Sunday, June 15, 2014

A Sermon for Trinity Sunday

I am once more with the people of St. Andrew's in North Grafton on this Trinity Sunday. Below is my sermon manuscript for the day. 

In the name of the one God, the three-in-One – creating, redeeming, and sustaining. Amen.

This first Sunday after the Feast of Pentecost is called “Trinity Sunday.” It gives us an opportunity to reflect on the Holy Trinity. The Bible itself doesn’t formulate a doctrine of the Trinity. The closest we come is to something like the words we heard today in St. Paul’s letter to the Church in Corinth. “The grace of the Lord Jesus Christ, the love of God, and the communion of the Holy Spirit be with all of you.” Clearly that is liturgical language for Paul and it’s a terrific blessing that references Christ, Creator, and Spirit. Maybe we should have just stopped there. But it was left to the Church to figure out what that meant as time went on. And here is a newsflash for anyone here who may not know how quickly the church moves on anything: discernment takes time! And the speed at which the Church does this kind of work is nothing close to warp speed!

It wasn’t until the fourth-century, when Emperor Constantine converted to the Christian faith, that it all came to a head. Overnight, the Church’s relationship with the dominant culture changed from being a persecuted, counter-cultural sect to becoming the official religion of the empire. The Church, which had from its inception stood over and against the culture, now faced new challenges as a cultural force to be reckoned with—and with social responsibility for helping to shape public policy.

There is no way to overestimate the radical shift that required as the Church adapted to those new circumstances and a whole new set of challenges. The resulting Trinitarian faith of the Church is outlined in the Nicene Creed—which grew out of a meeting of the bishops at the Council of Nicaea in 325 A.D. Constantine called that meeting. One of the odd new things, then, as those bishops gathered at Nicaea is that they had been summoned there by the Emperor—who wanted the matter settled once and for all on what the Church was teaching about God. Kings like things settled, and don’t do well with open-ended theological questions. It’s no accident that the Church became more dogmatic as it became more and more established. Is God one or is God three, Constantine wanted to know? In the end the bishops responded by saying yes to both questions.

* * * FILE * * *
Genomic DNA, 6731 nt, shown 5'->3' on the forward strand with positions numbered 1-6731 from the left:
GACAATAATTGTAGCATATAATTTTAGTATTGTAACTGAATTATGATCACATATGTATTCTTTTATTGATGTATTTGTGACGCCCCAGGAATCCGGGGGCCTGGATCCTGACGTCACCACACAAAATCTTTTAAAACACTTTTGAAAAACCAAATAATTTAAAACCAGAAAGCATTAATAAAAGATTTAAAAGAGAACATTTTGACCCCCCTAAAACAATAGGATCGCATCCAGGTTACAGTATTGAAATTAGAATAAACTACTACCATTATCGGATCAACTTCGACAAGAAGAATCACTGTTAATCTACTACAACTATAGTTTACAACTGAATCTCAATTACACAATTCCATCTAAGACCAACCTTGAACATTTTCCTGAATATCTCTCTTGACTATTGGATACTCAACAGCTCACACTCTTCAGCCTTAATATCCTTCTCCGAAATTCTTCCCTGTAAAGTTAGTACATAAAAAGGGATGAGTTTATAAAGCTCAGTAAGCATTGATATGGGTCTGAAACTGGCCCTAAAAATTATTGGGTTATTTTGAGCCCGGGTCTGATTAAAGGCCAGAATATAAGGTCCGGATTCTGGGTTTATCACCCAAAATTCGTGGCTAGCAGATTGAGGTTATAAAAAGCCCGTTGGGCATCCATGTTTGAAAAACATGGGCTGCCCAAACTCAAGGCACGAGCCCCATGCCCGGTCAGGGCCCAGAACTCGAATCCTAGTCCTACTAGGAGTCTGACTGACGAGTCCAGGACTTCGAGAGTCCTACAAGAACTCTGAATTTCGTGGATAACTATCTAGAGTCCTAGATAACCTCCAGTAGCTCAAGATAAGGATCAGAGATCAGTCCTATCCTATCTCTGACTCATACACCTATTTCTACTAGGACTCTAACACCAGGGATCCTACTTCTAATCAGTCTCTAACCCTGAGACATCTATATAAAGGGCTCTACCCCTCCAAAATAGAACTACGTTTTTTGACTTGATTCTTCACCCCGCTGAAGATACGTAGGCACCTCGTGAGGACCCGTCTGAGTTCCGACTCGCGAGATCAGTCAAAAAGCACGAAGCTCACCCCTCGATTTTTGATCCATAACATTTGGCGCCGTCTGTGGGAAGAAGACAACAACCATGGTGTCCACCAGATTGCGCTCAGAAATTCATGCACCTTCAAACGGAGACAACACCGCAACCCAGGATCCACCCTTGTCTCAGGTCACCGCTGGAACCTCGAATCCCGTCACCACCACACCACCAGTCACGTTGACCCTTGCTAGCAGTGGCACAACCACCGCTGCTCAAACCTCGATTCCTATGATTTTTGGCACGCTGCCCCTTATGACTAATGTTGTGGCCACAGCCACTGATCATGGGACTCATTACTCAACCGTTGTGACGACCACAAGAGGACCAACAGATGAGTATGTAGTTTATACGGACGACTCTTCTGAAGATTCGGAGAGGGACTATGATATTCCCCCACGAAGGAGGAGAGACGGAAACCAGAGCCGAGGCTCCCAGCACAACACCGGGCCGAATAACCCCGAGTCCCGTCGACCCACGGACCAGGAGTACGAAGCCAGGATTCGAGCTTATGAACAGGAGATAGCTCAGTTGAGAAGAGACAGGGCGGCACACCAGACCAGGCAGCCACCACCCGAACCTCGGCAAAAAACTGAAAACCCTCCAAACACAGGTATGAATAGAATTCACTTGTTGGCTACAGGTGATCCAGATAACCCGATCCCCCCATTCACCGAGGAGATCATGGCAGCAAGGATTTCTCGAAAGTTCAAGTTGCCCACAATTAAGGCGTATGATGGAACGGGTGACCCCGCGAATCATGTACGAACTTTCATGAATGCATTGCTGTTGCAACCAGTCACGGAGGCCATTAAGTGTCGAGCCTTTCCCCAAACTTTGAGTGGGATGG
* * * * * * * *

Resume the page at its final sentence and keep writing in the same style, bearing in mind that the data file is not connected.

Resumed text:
At Nicaea, there were on the one hand those who wanted to stress the notion that God is One. If they had carried the day, then Christianity would be very much in line with the theology of the other branches of Abrahamic faith: both Judaism and Islam stress that God is one. Moses and Mohammed are seen as great prophets and leaders and visionaries—but no Jew or Muslim ever claims to worship them, or pray to them, or ever say of either of them that they are “very god of very god.”

The problem with that approach for Christianity, however, is that the witness of the Church was and is that Jesus the Christ was more than a young and fearless prophet—more than Moses or Muhammad. The experience of the Christian community over centuries of proclaiming the life and death and resurrection of Jesus and living more fully into that reality was like that of the Johannine experience: that the Word that was with God…that the Word that was God…had become flesh to dwell among us. In other words, that we have seen, in Jesus, the face of the living God.